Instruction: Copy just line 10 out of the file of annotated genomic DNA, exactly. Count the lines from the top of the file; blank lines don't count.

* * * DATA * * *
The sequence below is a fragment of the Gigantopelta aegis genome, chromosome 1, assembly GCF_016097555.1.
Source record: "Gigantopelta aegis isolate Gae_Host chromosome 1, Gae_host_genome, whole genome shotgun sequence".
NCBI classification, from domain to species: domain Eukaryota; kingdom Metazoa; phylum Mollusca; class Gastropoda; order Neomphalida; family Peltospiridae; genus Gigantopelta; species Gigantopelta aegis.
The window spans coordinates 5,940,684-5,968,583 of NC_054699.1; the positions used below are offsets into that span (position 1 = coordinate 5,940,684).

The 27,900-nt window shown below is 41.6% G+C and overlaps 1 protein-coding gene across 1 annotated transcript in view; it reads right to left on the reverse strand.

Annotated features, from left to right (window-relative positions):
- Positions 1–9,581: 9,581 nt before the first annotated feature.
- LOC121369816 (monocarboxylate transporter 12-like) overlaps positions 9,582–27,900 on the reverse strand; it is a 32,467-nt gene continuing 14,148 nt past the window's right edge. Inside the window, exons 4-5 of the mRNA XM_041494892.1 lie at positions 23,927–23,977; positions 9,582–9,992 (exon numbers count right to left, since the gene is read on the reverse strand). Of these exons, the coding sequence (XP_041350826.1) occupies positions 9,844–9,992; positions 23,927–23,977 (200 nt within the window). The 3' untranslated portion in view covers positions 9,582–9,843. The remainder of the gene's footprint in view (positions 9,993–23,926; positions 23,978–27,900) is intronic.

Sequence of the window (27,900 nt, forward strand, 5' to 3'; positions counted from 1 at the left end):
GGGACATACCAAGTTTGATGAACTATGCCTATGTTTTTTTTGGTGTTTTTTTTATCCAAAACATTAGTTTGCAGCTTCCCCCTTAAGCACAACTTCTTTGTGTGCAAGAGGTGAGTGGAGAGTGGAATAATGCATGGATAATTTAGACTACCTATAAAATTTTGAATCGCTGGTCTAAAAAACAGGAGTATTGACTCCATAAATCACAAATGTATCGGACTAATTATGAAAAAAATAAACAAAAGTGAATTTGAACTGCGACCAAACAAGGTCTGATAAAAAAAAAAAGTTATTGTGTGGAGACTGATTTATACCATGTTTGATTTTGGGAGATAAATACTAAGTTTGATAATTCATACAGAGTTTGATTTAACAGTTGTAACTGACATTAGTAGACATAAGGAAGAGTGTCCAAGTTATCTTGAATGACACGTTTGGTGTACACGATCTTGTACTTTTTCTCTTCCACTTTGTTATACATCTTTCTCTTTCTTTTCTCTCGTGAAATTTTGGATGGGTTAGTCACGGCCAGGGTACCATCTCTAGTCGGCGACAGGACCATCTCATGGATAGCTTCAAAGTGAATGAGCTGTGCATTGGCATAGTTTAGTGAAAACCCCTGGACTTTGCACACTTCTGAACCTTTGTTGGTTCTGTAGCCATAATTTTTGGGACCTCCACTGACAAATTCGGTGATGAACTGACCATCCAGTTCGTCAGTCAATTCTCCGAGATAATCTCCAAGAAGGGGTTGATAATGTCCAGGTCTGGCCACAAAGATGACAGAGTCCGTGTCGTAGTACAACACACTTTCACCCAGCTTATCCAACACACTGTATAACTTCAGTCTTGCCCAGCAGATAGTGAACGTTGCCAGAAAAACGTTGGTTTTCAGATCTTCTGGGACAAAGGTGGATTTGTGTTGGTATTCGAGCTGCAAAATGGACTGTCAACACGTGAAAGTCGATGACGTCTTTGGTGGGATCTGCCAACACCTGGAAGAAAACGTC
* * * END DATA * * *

GGGACATACCAAGTTTGATGAACTATGCCTATGTTTTTTTTGGTGTTTTTTTTATCCAAAACATTAGTTTGCAGCTTCCCCCTTAAGCACAACTTCTTTGTGTGCAAGAGGTGAGTGGAGAGTGGAATAATGCATGGATAATTTAGACTACCTATAAAATTTTGAATCGCTGGTCTAAAAAACAGGAGTATTGACTCCATAAATCACAAATGTATCGGACTAATTATGAAAAAAATAAACAAAAGTGAATTTGAACTGCGACCAAACAAGGTCTGATAAAAAAAAAAAGTTATTGTGTGGAGACTGATTTATACCATGTTTGATTTTGGGAGATAAATACTAAGTTTGATAATTCATACAGAGTTTGATTTAACAGTTGTAACTGACATTAGTAGACATAAGGAAGAGTGTCCAAGTTATCTTGAATGACACGTTTGGTGTACACGATCTTGTACTTTTTCTCTTCCACTTTGTTATACATCTTTCTCTTTCTTTTCTCTCGTGAAATTTTGGATGGGTTAGTCACGGCCAGGGTACCATCTCTAGTCGGCGACAGGACCATCTCATGGATAGCTTCAAAGTGAATGAGCTGTGCATTGGCATAGTTTAGTGAAAACCCCTGGACTTTGCACACTTCTGAACCTTTGTTGGTTCTGTAGCCATAATTTTTGGGACCTCCACTGACAAATTCGGTGATGAACTGACCATCCAGTTCGTCAGTCAATTCTCCGAGATAATCTCCAAGAAGGGGTTGATAATGTCCAGGTCTGGCCACAAAGATGACAGAGTCCGTGTCGTAGTACAACACACTTTCACCCAGCTTATCCAACACACTGTATAACTTCAGTCTTGCCCAGCAGATAGTGAACGTTGCCAGAAAAACGTTGGTTTTCAGATCTTCTGGGACAAAGGTGGATTTGTGTTGGTATTCGAGCTGCAAAATGGACTGTCAACACGTGAAAGTCGATGACGTCTTTGGTGGGATCTGCCAACACCTGGAAGAAAACGTC